Since pears come in varying sizes, you might end up with an extra one after fitting the rest into the pan, which is what happened to me. Just save it to enjoy another time.

After cooking the pears, you will be left with the poaching liquid. It’s tasty enough, with plenty of sweetness and pear flavor, that you could save it for cocktails or to sweeten tea, if you like.

Like the best holiday desserts, this one will provide not only a satisfying finale, but also quite the treat for breakfast the next day. And you know, you’re all about that.

Enjoy warm or at room temperature.

Enjoy warm or at room temperature.

Festive Cranberry & Pear Tart

(Serves 8 to 10)

For the shortcrust pastry dough:

1 2/3 cup all-purpose flour

Pinch of salt

8 tablespoons (1 stick) butter, cold

1 organic egg yolk

3 to 4 tablespoons cold water

For the poached pears:

1 cup granulated sugar

2 1/2 cups water

A couple strips of lemon peel and juice of 1/2 lemon

6 pears

For the frangipane:

7 tablespoons butter, at room temperature

1/2 cup superfine sugar

1 organic egg, beaten

1 organic egg yolk

1 cup whole blanched almonds, ground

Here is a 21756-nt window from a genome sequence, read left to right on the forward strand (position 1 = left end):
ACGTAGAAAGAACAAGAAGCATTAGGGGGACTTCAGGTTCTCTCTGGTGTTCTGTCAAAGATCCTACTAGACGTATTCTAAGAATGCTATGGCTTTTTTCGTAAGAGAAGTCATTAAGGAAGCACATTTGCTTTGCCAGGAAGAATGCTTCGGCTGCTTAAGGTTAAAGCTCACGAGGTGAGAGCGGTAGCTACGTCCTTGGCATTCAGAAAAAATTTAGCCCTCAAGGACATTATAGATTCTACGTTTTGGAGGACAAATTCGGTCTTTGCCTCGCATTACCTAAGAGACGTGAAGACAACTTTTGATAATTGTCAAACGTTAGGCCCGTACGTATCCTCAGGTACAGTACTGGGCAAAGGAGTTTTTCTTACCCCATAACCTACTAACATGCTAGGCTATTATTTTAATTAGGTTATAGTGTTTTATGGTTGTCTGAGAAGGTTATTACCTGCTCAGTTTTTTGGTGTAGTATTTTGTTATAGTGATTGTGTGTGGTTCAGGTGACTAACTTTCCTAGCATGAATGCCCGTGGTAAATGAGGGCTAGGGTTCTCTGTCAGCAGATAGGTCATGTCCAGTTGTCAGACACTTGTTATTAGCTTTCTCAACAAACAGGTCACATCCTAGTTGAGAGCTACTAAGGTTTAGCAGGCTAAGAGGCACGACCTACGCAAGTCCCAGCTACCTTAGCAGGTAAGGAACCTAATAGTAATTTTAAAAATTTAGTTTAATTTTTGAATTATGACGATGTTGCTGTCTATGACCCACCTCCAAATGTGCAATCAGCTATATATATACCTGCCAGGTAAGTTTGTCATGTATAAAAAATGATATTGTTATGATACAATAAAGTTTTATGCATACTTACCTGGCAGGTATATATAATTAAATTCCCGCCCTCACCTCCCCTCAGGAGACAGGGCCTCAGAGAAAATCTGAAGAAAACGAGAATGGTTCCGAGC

3 tablespoons all-purpose flour

2 tablespoons kirsch, Calvados or Cointreau

Approximately 1 cup cranberries

For the apricot glaze:

6 ounces apricot jam

Juice of 1/4 to 1/2 lemon

For serving:

Softly whipped cream

 

First make the shortcrust pastry dough: Sift the flour and salt into a bowl, cut the butter into cubes, and rub into the flour with your fingertips. When the mixture looks like coarse bread crumbs, stop. Whisk the egg yolk and add the water to it.

Take a fork or knife and add just enough liquid to bring the dough together, then discard the fork and collect the dough into a ball with your hands. This way you can judge more accurately if you need a few more drops of liquid. The drier and more difficult-to-handle dough will give a crisper crust. Pat dough into a thick circle, cover it with plastic wrap, and transfer to the fridge to rest for at least 15 minutes or 30 minutes if possible. This will make the dough much less elastic and easier to roll.